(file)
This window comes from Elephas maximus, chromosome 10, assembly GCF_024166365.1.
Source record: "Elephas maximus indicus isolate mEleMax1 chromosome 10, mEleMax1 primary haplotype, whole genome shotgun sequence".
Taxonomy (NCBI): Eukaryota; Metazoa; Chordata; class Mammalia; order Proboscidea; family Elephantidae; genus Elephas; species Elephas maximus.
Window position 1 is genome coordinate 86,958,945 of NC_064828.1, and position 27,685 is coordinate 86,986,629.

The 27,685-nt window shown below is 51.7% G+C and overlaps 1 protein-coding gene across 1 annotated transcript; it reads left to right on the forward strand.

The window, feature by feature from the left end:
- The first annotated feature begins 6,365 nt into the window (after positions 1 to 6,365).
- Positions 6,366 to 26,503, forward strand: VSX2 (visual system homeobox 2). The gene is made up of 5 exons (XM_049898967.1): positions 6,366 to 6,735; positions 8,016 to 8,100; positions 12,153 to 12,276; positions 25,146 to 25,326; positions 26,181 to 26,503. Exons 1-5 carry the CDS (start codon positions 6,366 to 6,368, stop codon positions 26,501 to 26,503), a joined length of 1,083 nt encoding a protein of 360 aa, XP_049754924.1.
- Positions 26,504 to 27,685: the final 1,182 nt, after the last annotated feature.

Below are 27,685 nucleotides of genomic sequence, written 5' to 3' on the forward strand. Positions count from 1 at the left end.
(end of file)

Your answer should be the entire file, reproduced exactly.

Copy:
This window comes from Elephas maximus, chromosome 10, assembly GCF_024166365.1.
Source record: "Elephas maximus indicus isolate mEleMax1 chromosome 10, mEleMax1 primary haplotype, whole genome shotgun sequence".
Taxonomy (NCBI): Eukaryota; Metazoa; Chordata; class Mammalia; order Proboscidea; family Elephantidae; genus Elephas; species Elephas maximus.
Window position 1 is genome coordinate 86,958,945 of NC_064828.1, and position 27,685 is coordinate 86,986,629.

The 27,685-nt window shown below is 51.7% G+C and overlaps 1 protein-coding gene across 1 annotated transcript; it reads left to right on the forward strand.

The window, feature by feature from the left end:
- The first annotated feature begins 6,365 nt into the window (after positions 1 to 6,365).
- Positions 6,366 to 26,503, forward strand: VSX2 (visual system homeobox 2). The gene is made up of 5 exons (XM_049898967.1): positions 6,366 to 6,735; positions 8,016 to 8,100; positions 12,153 to 12,276; positions 25,146 to 25,326; positions 26,181 to 26,503. Exons 1-5 carry the CDS (start codon positions 6,366 to 6,368, stop codon positions 26,501 to 26,503), a joined length of 1,083 nt encoding a protein of 360 aa, XP_049754924.1.
- Positions 26,504 to 27,685: the final 1,182 nt, after the last annotated feature.

Below are 27,685 nucleotides of genomic sequence, written 5' to 3' on the forward strand. Positions count from 1 at the left end.